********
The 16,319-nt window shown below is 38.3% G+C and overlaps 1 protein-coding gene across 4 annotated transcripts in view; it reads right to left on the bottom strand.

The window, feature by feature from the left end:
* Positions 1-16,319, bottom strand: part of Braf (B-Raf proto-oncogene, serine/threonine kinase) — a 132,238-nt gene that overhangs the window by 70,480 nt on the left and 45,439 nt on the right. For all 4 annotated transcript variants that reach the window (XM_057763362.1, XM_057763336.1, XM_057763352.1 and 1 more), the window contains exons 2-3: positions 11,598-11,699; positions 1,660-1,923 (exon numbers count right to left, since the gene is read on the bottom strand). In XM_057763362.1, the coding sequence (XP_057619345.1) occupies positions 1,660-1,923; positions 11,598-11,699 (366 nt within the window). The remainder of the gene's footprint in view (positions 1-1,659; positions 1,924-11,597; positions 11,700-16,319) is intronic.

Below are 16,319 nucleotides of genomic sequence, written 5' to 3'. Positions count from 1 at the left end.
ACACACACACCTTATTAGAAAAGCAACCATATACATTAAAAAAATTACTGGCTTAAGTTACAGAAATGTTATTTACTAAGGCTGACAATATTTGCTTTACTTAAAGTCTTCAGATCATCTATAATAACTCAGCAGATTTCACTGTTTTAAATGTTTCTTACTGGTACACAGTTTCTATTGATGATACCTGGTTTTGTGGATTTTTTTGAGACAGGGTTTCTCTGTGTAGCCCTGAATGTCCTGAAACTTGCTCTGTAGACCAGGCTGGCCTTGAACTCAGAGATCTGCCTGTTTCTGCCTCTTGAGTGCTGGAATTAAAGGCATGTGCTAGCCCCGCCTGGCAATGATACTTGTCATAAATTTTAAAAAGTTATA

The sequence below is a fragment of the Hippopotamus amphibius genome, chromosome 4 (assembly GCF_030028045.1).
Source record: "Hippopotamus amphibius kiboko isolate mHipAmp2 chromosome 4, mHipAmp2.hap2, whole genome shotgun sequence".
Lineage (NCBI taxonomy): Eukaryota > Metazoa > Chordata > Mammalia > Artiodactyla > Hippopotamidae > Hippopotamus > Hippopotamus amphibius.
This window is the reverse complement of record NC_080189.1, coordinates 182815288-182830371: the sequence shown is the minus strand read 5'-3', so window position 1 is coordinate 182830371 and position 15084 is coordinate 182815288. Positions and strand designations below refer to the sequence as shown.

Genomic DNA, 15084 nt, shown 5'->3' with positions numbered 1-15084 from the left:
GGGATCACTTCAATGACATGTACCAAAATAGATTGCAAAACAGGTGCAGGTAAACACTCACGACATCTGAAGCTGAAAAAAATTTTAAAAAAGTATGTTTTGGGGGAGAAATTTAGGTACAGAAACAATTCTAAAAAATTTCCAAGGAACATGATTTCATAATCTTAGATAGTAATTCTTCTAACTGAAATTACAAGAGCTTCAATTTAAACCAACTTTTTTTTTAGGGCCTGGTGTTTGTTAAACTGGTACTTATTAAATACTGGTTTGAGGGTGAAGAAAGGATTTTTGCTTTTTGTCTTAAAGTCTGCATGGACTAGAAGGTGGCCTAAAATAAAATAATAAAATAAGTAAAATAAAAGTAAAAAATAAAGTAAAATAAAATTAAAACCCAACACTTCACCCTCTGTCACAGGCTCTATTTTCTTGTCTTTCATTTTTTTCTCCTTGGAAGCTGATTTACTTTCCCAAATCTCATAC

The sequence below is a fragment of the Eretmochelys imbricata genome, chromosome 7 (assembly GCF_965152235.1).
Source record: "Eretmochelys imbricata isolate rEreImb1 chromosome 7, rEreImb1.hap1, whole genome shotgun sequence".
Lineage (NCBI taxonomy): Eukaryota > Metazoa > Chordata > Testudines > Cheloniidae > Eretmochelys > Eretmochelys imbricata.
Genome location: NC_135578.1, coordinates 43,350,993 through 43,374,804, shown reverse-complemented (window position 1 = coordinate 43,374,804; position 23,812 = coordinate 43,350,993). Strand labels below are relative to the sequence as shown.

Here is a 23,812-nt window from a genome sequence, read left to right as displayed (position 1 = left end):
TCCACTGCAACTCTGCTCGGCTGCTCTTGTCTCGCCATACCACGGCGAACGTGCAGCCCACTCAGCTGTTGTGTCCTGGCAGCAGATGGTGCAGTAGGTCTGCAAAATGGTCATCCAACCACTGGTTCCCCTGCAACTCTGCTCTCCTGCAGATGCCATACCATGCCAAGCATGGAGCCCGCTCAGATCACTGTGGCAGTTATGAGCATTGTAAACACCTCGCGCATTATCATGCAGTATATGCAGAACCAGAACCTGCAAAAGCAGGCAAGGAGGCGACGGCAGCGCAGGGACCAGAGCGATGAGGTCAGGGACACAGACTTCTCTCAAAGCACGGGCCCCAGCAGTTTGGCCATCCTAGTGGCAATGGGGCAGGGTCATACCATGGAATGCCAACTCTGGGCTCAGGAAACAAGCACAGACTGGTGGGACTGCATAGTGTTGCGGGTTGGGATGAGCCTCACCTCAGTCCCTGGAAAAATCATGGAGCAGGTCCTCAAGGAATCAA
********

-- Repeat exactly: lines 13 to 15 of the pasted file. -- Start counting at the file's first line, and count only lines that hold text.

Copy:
Source record: "Eretmochelys imbricata isolate rEreImb1 chromosome 7, rEreImb1.hap1, whole genome shotgun sequence".
Lineage (NCBI taxonomy): Eukaryota > Metazoa > Chordata > Testudines > Cheloniidae > Eretmochelys > Eretmochelys imbricata.
Genome location: NC_135578.1, coordinates 43,350,993 through 43,374,804, shown reverse-complemented (window position 1 = coordinate 43,374,804; position 23,812 = coordinate 43,350,993). Strand labels below are relative to the sequence as shown.